NBS have just published their latest Specification Survey and it provides some invaluable information about the evolving specification process as well as some clues for improving specification sales activity. Here are a few points for you to think about.

Get involved in projects at an early stage

An important finding is that specification creation is starting earlier in a project’s life, developing out of the briefing document. That means that the specification salesman needs to be involved at this stage influencing the architects and if possible the client. At the very least involvement is needed at the concept design stage, when 37% of the 229 respondents to the survey said they start to write the specification. However this is just one of a number of touch points, as 74% say they write or modify the specification at development design stage and 91% during technical design stage.

Understand how types of specification influence product choice

In my training I explain that the type of specification an architect uses is determined by a number of factors and may even vary on the same project. This is confirmed by the research which reports that 81% of specifiers use different types of specification (performance, descriptive, proprietary) for different types of project. It also shows that 69% use generic product specifications. This surprises me as I would have expected most architects to use these when the circumstances were right. NBS point out the hazard of re-using specifications as they may not be accurate and up to date. Of course their solution is for the specifier to use the NBS service. Another alternative would be to ask a sales man they trust to review the specification . This is an opportunity to make sure your products have a good chance of being selected.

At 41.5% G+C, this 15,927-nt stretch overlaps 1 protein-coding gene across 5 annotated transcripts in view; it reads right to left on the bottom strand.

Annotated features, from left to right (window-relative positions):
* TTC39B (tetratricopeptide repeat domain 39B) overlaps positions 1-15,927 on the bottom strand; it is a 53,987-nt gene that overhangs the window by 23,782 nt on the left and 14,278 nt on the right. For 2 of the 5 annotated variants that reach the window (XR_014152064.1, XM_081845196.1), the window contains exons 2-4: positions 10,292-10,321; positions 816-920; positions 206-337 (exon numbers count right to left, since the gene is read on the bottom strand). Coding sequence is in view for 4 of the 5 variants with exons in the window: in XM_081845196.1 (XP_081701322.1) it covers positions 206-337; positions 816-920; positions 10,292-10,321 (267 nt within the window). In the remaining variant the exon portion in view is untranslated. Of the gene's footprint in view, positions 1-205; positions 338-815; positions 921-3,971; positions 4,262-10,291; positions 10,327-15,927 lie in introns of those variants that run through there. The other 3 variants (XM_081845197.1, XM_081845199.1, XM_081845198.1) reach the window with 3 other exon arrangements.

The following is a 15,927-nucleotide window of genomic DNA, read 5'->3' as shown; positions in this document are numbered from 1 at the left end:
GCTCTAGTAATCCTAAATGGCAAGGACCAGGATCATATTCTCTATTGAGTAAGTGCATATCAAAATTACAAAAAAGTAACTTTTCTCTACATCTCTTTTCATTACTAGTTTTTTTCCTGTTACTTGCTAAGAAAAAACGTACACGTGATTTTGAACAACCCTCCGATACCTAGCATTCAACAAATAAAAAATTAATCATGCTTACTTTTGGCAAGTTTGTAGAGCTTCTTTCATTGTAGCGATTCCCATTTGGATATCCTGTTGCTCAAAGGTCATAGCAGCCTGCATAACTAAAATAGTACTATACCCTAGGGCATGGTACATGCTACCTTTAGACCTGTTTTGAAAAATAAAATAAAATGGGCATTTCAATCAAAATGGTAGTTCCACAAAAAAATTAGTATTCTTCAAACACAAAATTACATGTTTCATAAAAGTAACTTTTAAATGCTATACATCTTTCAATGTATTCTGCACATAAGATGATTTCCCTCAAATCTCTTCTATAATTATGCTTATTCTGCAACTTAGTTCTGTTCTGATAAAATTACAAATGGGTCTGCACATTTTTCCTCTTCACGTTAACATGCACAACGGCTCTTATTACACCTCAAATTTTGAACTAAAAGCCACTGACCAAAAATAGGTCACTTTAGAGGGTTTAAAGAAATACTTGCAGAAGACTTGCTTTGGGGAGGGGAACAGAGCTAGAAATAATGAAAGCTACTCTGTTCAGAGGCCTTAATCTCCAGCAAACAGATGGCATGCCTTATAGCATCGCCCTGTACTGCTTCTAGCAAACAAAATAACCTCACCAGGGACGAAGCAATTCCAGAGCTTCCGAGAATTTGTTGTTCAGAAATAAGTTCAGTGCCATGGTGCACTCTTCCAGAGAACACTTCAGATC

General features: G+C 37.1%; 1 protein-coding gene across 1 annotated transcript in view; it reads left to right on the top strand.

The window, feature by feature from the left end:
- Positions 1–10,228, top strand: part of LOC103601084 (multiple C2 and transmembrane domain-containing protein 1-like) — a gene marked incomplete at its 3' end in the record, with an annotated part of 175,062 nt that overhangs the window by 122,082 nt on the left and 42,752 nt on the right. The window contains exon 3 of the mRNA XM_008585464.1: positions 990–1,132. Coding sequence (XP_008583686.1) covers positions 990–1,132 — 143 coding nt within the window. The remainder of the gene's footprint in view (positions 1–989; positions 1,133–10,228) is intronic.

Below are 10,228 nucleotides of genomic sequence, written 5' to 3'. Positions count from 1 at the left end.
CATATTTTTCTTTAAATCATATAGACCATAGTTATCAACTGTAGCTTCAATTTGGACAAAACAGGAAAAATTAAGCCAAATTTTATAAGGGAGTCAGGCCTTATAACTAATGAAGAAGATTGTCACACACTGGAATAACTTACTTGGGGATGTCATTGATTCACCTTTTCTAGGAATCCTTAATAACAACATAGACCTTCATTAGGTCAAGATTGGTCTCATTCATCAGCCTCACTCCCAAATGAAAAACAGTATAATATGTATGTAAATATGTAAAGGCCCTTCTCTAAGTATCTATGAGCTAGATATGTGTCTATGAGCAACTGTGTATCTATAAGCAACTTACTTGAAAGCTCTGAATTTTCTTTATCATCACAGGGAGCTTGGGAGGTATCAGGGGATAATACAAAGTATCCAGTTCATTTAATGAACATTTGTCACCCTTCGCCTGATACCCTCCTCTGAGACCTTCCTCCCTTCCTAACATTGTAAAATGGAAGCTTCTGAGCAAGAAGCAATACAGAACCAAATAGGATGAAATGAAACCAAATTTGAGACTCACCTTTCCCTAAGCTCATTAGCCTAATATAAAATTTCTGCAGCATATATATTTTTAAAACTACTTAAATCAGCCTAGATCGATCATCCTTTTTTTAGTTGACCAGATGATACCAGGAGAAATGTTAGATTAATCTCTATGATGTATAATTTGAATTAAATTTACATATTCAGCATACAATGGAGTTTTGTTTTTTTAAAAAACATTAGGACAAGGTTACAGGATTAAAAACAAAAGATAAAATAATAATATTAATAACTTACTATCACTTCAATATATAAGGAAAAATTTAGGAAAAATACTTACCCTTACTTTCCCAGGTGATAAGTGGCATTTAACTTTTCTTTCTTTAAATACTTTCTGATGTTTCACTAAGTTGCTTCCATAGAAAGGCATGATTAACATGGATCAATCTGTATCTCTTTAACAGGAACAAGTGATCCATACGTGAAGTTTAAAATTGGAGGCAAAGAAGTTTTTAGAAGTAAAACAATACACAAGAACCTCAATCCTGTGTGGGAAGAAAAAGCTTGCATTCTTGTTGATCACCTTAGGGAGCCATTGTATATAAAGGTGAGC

NBS identify a trend to use more performance specifications (2011: 80%, 2012: 61%, 2013: 75%) my own opinion is that the type of specification used is driven more by the contract types being worked on and the type of products specified.

Help architects specify your product correctly

A fact that most people involved in the specification process already know is that architects re-use their specifications, thanks to the miracle of cut and paste. In this survey this habit is quantified with 75% of specifiers saying that they re-use specifications (significantly higher than a RIBA survey of a few years ago). But importantly, 71% said they collect information from manufacturers and 52% ask manufacturers to write specifications for them. So it is important to offer a comprehensive range of information, including standard specifications. This also shows how important the service of a specification salesman offering to review a specification is to the architect. Something you should be doing on a regular basis. The need for this service is further supported by the research which shows that 87% of respondents have experienced difficulty when producing or using specifications. Typical problems include the drawing and specification contradicting each other (52%), inaccurate or incomplete technical data (49%) necessary clauses omitted (30%). So get out there and help those architects to specify your products correctly!

Conclusion

NBS are to be congratulated for making useful information of this nature freely available, so why not take advantage of it and download the full report NBS Specification Survey 2013 and make sure you are up to speed on the latest developments. For my part I will be updating my training module “The Specification Process” which forms part of the Specification Strategy series, available as an in-house training course or as an open course. If you want to develop your company’s specification strategy then contact us for more details.

 

 

 

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